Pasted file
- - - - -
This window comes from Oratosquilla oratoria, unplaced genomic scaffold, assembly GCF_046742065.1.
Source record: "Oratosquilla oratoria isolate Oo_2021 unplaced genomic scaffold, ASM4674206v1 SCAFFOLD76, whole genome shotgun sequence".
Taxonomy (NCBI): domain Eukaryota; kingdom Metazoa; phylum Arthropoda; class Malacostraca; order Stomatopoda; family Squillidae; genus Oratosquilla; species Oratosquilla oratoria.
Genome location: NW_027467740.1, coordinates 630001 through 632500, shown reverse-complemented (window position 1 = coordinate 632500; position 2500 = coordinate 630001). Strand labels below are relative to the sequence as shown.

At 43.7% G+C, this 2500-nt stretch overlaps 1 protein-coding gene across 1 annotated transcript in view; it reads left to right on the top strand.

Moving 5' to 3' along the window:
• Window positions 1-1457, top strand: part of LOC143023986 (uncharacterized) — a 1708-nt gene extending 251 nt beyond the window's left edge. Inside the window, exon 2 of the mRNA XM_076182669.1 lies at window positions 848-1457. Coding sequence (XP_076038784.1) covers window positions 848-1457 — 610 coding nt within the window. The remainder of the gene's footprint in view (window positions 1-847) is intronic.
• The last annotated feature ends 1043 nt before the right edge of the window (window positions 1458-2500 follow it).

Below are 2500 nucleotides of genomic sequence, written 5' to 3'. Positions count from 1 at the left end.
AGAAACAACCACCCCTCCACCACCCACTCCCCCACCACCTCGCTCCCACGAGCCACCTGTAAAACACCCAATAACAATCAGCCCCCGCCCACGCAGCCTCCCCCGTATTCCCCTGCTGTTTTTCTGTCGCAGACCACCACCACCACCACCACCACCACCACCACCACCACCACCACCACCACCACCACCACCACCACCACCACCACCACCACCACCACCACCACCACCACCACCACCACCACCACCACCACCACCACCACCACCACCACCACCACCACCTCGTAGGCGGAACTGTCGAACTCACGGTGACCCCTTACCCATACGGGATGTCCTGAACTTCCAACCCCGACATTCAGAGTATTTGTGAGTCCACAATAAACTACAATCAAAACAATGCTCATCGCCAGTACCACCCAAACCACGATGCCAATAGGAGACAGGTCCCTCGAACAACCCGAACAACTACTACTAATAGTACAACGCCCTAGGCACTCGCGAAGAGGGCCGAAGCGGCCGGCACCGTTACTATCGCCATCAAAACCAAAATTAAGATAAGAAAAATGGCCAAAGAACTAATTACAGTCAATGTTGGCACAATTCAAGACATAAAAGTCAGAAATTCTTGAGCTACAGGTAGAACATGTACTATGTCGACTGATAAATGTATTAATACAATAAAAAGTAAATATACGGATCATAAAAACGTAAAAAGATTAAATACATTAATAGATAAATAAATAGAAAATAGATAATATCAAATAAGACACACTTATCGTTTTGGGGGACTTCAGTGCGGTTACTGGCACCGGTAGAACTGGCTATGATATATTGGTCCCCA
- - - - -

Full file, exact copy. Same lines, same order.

This window comes from Oratosquilla oratoria, unplaced genomic scaffold, assembly GCF_046742065.1.
Source record: "Oratosquilla oratoria isolate Oo_2021 unplaced genomic scaffold, ASM4674206v1 SCAFFOLD76, whole genome shotgun sequence".
Taxonomy (NCBI): domain Eukaryota; kingdom Metazoa; phylum Arthropoda; class Malacostraca; order Stomatopoda; family Squillidae; genus Oratosquilla; species Oratosquilla oratoria.
Genome location: NW_027467740.1, coordinates 630001 through 632500, shown reverse-complemented (window position 1 = coordinate 632500; position 2500 = coordinate 630001). Strand labels below are relative to the sequence as shown.

At 43.7% G+C, this 2500-nt stretch overlaps 1 protein-coding gene across 1 annotated transcript in view; it reads left to right on the top strand.

Moving 5' to 3' along the window:
• Window positions 1-1457, top strand: part of LOC143023986 (uncharacterized) — a 1708-nt gene extending 251 nt beyond the window's left edge. Inside the window, exon 2 of the mRNA XM_076182669.1 lies at window positions 848-1457. Coding sequence (XP_076038784.1) covers window positions 848-1457 — 610 coding nt within the window. The remainder of the gene's footprint in view (window positions 1-847) is intronic.
• The last annotated feature ends 1043 nt before the right edge of the window (window positions 1458-2500 follow it).

Below are 2500 nucleotides of genomic sequence, written 5' to 3'. Positions count from 1 at the left end.
AGAAACAACCACCCCTCCACCACCCACTCCCCCACCACCTCGCTCCCACGAGCCACCTGTAAAACACCCAATAACAATCAGCCCCCGCCCACGCAGCCTCCCCCGTATTCCCCTGCTGTTTTTCTGTCGCAGACCACCACCACCACCACCACCACCACCACCACCACCACCACCACCACCACCACCACCACCACCACCACCACCACCACCACCACCACCACCACCACCACCACCACCACCACCACCACCACCACCACCACCACCACCACCACCACCACCTCGTAGGCGGAACTGTCGAACTCACGGTGACCCCTTACCCATACGGGATGTCCTGAACTTCCAACCCCGACATTCAGAGTATTTGTGAGTCCACAATAAACTACAATCAAAACAATGCTCATCGCCAGTACCACCCAAACCACGATGCCAATAGGAGACAGGTCCCTCGAACAACCCGAACAACTACTACTAATAGTACAACGCCCTAGGCACTCGCGAAGAGGGCCGAAGCGGCCGGCACCGTTACTATCGCCATCAAAACCAAAATTAAGATAAGAAAAATGGCCAAAGAACTAATTACAGTCAATGTTGGCACAATTCAAGACATAAAAGTCAGAAATTCTTGAGCTACAGGTAGAACATGTACTATGTCGACTGATAAATGTATTAATACAATAAAAAGTAAATATACGGATCATAAAAACGTAAAAAGATTAAATACATTAATAGATAAATAAATAGAAAATAGATAATATCAAATAAGACACACTTATCGTTTTGGGGGACTTCAGTGCGGTTACTGGCACCGGTAGAACTGGCTATGATATATTGGTCCCCA